Racing towards the sea through the moors, an international cast of cyclists will again take to the roads of Yorkshire this month. The Tour de Yorkshire is returning for another year to bring the excitement, speed and strategy to the region again.
Cycling in and around the North York Moors is often fantastic. But after hundreds of professional cyclists show you exactly how to do it - this summer is the perfect time to plan a cycling holiday for you and your loved ones.
If planning a stay at a Scarborough hotel to enjoy the Tour de Yorkshire, or planning the perfect launching point for your own cycling adventure, here is some information to help you create a great experience.
The Tour de Yorkshire
The cycling event begins on 29 April and lasts through the weekend. It starts with 186km stage race from Beverley to Settle. The second stage takes riders on a 136km journey from Otley to Doncaster. The final stage - the one that enjoys the heart of the North Yorkshire Moors - takes place on 1 May and is a gruelling 198km from Middlesbrough ending in the seaside treasure of Scarborough.
There is also a women's race held on the Saturday on the same course as the tour's Otley to Doncaster stage. For complete details on the stages, please visit the Tour de Yorkshire website.
The first stage will lead riders on through Harrogate towards Hull. It will pass inbetween the cities of Leeds and York. The second stage takes a southerly route along the outskirts of Leeds and ending in Doncaster.
Stage 3 - which starts in Middlesbrough - will take the riders on a journey south towards Thirsk. From there, cyclists will make the right turn into the beautiful North York Moors National Park. They will ride through Helmsley, north through Church House towards Danby. From that point, they will race towards the coast eventually reaching Whitby. The final portion takes them through Robin Hood's Bay, Ravenscar, and eventually ending in Scarborough.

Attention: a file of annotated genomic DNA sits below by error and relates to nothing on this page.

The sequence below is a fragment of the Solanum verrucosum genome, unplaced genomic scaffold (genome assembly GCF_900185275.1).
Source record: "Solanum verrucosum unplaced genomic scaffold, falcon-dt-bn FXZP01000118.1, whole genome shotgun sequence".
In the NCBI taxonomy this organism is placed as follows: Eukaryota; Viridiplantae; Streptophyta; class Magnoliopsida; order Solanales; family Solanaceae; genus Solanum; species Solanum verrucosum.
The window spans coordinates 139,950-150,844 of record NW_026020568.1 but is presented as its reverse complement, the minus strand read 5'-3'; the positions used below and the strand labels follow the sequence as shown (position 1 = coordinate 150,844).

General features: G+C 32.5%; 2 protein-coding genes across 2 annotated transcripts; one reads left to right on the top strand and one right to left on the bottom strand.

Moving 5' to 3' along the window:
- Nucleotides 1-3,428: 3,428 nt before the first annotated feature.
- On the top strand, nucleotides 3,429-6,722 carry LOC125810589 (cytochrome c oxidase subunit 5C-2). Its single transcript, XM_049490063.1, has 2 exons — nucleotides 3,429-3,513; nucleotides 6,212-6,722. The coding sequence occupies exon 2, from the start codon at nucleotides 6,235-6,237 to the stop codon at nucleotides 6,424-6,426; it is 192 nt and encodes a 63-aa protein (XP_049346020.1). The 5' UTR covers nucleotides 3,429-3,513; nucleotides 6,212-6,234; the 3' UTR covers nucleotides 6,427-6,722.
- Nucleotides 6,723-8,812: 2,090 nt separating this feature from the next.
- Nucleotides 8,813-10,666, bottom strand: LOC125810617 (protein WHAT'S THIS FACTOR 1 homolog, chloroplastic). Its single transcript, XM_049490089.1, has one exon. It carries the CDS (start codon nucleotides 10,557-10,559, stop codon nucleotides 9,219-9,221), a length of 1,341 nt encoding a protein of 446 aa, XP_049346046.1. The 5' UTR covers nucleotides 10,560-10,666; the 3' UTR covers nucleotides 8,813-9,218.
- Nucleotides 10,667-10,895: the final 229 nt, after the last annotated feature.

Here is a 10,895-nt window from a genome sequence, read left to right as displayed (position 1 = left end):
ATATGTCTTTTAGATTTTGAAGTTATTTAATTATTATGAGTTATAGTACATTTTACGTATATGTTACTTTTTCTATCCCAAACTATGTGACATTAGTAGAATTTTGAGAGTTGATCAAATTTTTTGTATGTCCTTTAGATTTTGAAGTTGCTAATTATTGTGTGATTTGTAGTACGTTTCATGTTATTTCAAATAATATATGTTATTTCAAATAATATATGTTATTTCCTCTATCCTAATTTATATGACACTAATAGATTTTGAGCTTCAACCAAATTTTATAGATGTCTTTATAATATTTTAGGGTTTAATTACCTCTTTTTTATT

More than just cycling
Although the cycling is amazing, the weekend's festivities are so much more than just two wheels, Lycra and racing. At the various start and finish lines, there will be acrobats, stilt walkers, live music, giant viewing screens, unicyclists and stunt performers.
On the first day, Olympic track cyclist Rebecca Romero will be joined by thousands of local schoolchildren to kick off the event. An obvious goal of the event is to get more people into cycling and a healthier lifestyle. At many of the venues, there will also be fitness events as the racing action unfolds.
After three days of racing, organisers are planning a tremendous end to the event in Scarborough. There will be a host of street performers and entertainers on hand to wow the crowd. Concerts and live music are also planned.
"It's fantastic that each of the start and finish towns for the Tour de Yorkshire and the Asda Women's Tour de Yorkshire Race will be hosting exciting family-friendly events to entertain spectators and create a real buzz on the streets," said Sir Gary Verity, Chief Executive of Welcome to Yorkshire in a press release.
"The Tour de Yorkshire offers a unique opportunity for towns across the county to showcase themselves to the world, and as we enter into the last month of preparations I am sure that local communities will be vying to create exciting land art, fun and engaging street decorations and an atmosphere to remember," he said.
The North York Moors were made for cycling
Watching seasoned professionals is one thing, but feeling the wind in your hair on a beautiful Yorkshire day is something else. The North York Moor National Park is the perfect location to release your inner Sir Bradley Wiggins or Lizzie Armistead.
There are several places - including the park itself - that can set up you and your family with a complete bike hire solution. The park has created a number of marked routes for cyclists of all abilities, including mountain bike trails.
For some beautiful scenery, park officials recommend cycling routes along Sutton Bank on the western edge of the park. There are three trails that start and finish at the amazing bike rental outlet Sutton Bank Bikes.
The park is most proud of its series of cycling routes that lead riders from the moors to the sea. A network of more than 150 miles, these routes take riders through villages, wooden pathways and along horse bridle paths. There is also a 21-mile section of the old Whitby to Scarborough rail line.
For more information, visit the park's the Moor to Sea Network.
To pique the interest of mountain bike riders, Dalby Forest is England's largest trail centre. This area offers more than 40 miles of trails. It is perfect for experienced bikers and families too.
Main Image Credit: Dan Atrill, YorkshirePhotoWalks , Bryan Ledgard , Phil and Pam Gradwell (to be) (flickr.com)